Cavanaugh Will Continue as Editor of CaliforniaAgToday.com and Broadcast Radio Reports
Following more than 36 years at the editor’s desk, Patrick Cavanaugh decided to end his month-to-month deadlines for Pacific Nut Producer (PNP) and Vegetables West magazines. Since his first stories in 1985, where he felt like an undergrad in a Ph.D. class until the April 2021 editions, Cavanaugh has written more than 2000 feature stories and edited both magazines.
“My career has been a rewarding journey of discovery, an appreciation of the movers and shakers in this innovative industry that feeds the world, and an opportunity to convey the challenges, complexities, and forward-thinking leadership that have shaped this essential industry,” noted Cavanaugh,
“When I first began my agriculture journalism work in California, it was for another publishing company no longer in business. In 1995 I left that company to launch PNP, which I co-owned with Dan Malcolm, Malcolm Media,” said Cavanaugh. “After the first issues were published, the other publishing company, who published Nut Grower magazine, went out of business. It was time for PNP to take off, and it did.”
Tree nut nurseries were providing new and better varieties, and growers were planting them. It was great seeing the dynamic industry become the dominant business that it is.
Looking back on those early days of covering the industries, there is a vast difference now. “For example, I remember the early Almond Board Annual meeting that consisted of a long table on a riser with elected handlers and growers sitting in particular seats. It was a half-day meeting. Today, the annual Almond Board Meeting has been expanded to nearly three days with scores of educational talks and a massive trade show,” said Cavanaugh.
“From my vantage point, I have witnessed the incredible growth of this dynamic industry. In 1985, Almonds were on 400,000 acres, Pistachios were on 51,000 acres, and walnuts on about 134,000 acres. Tree nut nurseries have been providing new and better varieties, an increasing number of growers were planting these permanent crops, and tree nut acreage has more than doubled,” he said.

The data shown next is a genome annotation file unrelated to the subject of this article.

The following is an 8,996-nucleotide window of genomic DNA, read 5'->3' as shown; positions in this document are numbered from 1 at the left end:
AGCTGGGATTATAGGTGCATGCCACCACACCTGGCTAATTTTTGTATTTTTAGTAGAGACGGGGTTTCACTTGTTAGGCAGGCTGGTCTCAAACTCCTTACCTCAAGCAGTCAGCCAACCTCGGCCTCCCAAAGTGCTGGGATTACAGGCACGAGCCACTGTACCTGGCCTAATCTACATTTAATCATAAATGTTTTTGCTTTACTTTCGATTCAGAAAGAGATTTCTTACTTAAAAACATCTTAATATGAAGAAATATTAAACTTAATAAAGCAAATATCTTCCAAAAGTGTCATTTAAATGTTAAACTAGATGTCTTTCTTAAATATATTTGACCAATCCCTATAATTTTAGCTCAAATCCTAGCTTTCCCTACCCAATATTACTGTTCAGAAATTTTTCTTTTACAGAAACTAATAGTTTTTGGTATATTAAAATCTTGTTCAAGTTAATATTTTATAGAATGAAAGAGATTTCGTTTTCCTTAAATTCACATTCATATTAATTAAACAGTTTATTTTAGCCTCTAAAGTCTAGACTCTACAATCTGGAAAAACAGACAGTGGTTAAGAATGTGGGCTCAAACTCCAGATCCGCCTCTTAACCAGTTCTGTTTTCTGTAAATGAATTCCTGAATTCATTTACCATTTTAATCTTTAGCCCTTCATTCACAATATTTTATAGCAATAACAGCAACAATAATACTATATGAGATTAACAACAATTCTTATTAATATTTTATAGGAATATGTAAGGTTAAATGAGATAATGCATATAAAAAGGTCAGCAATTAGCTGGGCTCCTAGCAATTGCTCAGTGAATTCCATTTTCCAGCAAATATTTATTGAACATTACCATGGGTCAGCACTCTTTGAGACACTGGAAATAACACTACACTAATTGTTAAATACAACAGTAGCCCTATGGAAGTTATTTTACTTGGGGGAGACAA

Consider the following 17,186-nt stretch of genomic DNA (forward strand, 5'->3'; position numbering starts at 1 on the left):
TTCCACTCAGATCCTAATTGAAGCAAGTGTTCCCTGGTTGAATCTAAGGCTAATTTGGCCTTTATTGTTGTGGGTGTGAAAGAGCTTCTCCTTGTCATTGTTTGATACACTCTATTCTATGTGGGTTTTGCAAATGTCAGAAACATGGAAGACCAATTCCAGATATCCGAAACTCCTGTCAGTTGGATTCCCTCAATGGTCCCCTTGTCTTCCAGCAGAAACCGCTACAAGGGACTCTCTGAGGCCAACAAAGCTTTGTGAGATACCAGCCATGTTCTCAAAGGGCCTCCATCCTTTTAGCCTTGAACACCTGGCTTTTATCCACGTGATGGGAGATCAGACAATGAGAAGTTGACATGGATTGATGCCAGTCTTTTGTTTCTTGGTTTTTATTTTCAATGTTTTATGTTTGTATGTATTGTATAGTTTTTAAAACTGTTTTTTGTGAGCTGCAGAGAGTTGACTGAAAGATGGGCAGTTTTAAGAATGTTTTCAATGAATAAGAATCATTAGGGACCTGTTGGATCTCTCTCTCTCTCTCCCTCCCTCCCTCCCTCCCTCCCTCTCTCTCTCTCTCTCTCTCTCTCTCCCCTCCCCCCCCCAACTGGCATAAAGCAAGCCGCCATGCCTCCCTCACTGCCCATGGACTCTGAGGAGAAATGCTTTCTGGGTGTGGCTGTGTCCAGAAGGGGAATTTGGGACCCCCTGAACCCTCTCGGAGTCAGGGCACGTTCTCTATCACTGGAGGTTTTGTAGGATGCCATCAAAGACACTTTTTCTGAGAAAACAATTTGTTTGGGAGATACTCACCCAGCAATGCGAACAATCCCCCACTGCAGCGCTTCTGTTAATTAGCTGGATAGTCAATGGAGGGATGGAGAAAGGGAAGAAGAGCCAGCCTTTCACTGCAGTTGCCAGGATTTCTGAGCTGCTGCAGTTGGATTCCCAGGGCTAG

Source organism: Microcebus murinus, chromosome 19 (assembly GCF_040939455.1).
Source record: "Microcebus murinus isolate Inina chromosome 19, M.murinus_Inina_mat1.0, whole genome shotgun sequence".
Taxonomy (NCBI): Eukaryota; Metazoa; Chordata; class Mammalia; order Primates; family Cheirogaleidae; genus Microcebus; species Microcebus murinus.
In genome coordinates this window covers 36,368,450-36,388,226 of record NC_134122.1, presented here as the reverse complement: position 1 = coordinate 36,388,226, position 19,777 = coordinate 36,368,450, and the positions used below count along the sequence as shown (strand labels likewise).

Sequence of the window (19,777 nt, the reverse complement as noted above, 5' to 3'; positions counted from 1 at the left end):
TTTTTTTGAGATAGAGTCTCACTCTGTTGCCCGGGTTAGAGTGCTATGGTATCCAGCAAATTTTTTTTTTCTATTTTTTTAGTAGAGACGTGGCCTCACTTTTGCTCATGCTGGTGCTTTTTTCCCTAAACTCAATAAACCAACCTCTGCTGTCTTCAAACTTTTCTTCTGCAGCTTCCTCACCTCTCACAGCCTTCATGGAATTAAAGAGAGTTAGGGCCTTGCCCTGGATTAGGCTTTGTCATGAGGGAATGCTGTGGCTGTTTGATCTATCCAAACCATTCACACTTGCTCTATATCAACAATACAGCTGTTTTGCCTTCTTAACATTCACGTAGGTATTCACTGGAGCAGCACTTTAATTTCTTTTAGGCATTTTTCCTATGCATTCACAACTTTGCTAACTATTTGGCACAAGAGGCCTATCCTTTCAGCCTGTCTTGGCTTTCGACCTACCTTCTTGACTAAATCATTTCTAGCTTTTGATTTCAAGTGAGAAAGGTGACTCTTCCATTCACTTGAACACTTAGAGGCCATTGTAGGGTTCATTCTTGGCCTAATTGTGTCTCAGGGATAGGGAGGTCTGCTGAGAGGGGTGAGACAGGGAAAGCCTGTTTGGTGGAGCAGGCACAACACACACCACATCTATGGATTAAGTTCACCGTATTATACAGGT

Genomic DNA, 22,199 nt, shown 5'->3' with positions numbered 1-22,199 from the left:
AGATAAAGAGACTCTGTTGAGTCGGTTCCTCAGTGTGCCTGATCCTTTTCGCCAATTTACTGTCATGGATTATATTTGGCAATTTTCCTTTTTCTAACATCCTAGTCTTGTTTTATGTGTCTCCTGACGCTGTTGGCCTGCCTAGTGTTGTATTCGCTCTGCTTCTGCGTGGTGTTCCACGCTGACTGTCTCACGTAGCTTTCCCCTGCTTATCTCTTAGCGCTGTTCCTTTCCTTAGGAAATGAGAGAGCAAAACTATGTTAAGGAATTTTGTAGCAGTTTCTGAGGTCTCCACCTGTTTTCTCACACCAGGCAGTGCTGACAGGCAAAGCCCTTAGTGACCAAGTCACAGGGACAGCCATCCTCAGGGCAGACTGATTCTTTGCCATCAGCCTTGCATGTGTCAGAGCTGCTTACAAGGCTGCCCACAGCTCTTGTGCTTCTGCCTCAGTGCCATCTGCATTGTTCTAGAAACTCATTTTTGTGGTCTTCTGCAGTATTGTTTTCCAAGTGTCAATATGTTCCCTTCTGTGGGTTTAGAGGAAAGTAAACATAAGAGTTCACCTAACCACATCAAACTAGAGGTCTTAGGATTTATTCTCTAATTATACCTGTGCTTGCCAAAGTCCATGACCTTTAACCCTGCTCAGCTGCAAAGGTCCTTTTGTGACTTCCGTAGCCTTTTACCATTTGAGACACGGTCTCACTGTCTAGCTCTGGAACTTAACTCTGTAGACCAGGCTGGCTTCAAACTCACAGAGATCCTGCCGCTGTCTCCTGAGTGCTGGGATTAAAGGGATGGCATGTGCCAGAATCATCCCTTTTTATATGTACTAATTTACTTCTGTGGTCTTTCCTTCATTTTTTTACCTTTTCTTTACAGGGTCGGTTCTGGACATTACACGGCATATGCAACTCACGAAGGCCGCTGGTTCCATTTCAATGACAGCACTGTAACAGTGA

“Among the most important stories I’ve covered for Vegetables West was in 2007. Following a tragic outbreak of E. coli linked to fresh spinach that sickened more than 200 people,” said Cavanaugh. “California farmers made an unprecedented commitment to protecting public health by creating the California Leafy Green Products Handler Marketing Agreement (LGMA). The program’s goal is to assure safe leafy greens and confidence in our food safety programs,” he noted.
Cavanaugh grew up in Florida and became very interested in agriculture. He studied agricultural production at the University of Florida. Upon graduating, he moved to Tucson to escape the humidity of the south.
Farmed Jojoba and Table Grapes in Arizona
While in Tucson, he worked for an Ag Management company producing 500 acres of jojoba that we pressed the oil from and sold the oil to cosmetic companies. The farm was near Casa Grande, about an hour north of Tucson. Cavanaugh was the ranch manager, and the company eventually converted the jojoba ranch into table grapes. Once we had Arizona’s Finest crop in cold storage, it would be sold and distributed to grocery stores in Phoenix and Tucson, as well as surrounding areas.
While at the ranch, Cavanaugh began writing freelance articles for the original company. Eventually, Harry Cline, the company’s editor, made an offer to come to Fresno and work for the company. “That’s what I did. And Harry became a valuable mentor,” he said.
While his magazine writing career is ending, he will still oversee CaliforniaAgToday.com and broadcast a daily Tree Nut Report for the Ag Information Network. That report is broadcasted throughout the state.
“Two years ago, my wife Laurie and I moved back to Tucson. We love the Southwest and wanted to return,” noted Cavanaugh.
“Lastly, I want to say that I am in awe of farmers, and I am grateful for their work to provide food for all of us. It has been a true joy to know so many growers and being on your farms,” he said.